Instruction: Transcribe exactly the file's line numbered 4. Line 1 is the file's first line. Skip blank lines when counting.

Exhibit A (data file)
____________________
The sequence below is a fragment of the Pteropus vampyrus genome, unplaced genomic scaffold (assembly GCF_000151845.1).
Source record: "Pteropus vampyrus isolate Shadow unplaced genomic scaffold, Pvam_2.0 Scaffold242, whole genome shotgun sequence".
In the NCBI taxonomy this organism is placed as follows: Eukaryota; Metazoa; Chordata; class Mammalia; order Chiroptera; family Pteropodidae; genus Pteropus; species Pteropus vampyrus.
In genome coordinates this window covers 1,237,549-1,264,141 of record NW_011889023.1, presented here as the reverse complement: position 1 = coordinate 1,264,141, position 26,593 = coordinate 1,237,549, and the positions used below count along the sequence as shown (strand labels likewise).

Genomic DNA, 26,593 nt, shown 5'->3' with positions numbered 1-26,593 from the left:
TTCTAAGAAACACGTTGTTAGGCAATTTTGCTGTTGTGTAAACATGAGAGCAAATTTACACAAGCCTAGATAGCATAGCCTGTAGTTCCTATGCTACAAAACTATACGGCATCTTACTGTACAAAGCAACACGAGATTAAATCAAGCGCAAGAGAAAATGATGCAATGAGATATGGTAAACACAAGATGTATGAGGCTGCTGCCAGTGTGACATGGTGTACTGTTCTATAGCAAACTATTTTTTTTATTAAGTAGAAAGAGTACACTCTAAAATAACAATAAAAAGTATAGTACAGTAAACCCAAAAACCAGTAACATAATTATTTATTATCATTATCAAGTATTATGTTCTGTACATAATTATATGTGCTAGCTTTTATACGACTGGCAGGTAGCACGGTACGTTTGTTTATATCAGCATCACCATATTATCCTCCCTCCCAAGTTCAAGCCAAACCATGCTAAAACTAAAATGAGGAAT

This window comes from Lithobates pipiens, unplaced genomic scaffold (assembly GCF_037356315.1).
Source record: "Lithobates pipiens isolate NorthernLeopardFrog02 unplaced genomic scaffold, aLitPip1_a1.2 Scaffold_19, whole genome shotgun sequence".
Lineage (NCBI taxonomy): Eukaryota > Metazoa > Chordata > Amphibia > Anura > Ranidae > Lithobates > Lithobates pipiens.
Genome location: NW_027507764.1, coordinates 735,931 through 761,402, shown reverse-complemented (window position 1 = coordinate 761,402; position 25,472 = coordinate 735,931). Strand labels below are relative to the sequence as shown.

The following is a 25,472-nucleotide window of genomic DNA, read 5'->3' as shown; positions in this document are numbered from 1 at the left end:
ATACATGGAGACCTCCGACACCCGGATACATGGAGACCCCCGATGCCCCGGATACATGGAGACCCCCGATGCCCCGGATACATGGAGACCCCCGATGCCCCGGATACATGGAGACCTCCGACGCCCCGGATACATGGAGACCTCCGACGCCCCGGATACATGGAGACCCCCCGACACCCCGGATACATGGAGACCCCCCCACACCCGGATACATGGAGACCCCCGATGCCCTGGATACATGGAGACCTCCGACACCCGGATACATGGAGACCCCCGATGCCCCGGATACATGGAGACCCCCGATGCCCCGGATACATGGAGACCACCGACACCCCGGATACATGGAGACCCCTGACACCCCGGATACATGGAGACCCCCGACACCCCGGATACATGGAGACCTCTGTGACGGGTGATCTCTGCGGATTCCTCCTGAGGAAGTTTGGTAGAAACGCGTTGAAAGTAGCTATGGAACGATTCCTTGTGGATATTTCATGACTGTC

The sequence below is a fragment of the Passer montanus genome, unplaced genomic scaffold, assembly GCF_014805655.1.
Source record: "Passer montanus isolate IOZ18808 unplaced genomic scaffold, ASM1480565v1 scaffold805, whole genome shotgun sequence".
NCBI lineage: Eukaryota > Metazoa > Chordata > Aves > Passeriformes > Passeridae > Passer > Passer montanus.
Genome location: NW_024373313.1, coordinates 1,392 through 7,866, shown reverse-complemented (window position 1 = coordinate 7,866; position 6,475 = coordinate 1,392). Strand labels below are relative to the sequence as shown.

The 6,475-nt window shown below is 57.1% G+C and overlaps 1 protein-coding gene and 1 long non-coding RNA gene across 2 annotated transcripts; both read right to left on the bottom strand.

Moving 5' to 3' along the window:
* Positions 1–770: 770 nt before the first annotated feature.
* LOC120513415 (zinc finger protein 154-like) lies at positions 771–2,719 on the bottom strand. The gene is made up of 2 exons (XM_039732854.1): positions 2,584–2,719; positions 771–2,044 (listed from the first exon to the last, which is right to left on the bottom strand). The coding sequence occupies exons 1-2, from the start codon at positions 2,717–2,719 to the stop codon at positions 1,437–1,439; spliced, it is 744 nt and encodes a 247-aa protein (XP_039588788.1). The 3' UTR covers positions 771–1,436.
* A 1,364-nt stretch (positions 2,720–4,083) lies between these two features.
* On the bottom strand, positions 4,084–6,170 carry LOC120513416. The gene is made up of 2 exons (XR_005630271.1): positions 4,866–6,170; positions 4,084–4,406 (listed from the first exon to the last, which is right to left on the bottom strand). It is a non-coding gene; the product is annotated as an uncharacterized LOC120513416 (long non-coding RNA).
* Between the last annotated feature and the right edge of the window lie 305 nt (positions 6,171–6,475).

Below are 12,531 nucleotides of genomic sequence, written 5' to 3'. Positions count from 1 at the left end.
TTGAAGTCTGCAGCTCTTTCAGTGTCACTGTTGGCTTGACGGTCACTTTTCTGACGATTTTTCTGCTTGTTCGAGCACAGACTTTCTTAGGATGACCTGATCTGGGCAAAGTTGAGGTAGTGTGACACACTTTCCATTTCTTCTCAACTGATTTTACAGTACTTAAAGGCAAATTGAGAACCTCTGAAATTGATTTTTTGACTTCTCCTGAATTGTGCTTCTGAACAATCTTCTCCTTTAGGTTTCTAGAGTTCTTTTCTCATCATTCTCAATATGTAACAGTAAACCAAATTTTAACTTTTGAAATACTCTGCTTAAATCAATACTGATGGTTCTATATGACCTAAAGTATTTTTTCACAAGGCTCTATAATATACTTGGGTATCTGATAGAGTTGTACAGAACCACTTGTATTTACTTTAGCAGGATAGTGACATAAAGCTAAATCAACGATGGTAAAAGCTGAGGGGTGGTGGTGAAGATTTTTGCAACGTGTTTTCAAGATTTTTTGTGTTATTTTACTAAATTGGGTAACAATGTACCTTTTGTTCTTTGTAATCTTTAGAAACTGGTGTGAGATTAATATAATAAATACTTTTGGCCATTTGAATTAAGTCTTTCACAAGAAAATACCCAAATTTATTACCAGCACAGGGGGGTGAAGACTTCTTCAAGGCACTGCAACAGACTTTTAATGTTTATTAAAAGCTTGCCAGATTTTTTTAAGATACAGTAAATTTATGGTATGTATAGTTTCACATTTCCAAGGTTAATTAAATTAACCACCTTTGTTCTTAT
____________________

In genome coordinates this window covers 1,237,549-1,264,141 of record NW_011889023.1, presented here as the reverse complement: position 1 = coordinate 1,264,141, position 26,593 = coordinate 1,237,549, and the positions used below count along the sequence as shown (strand labels likewise).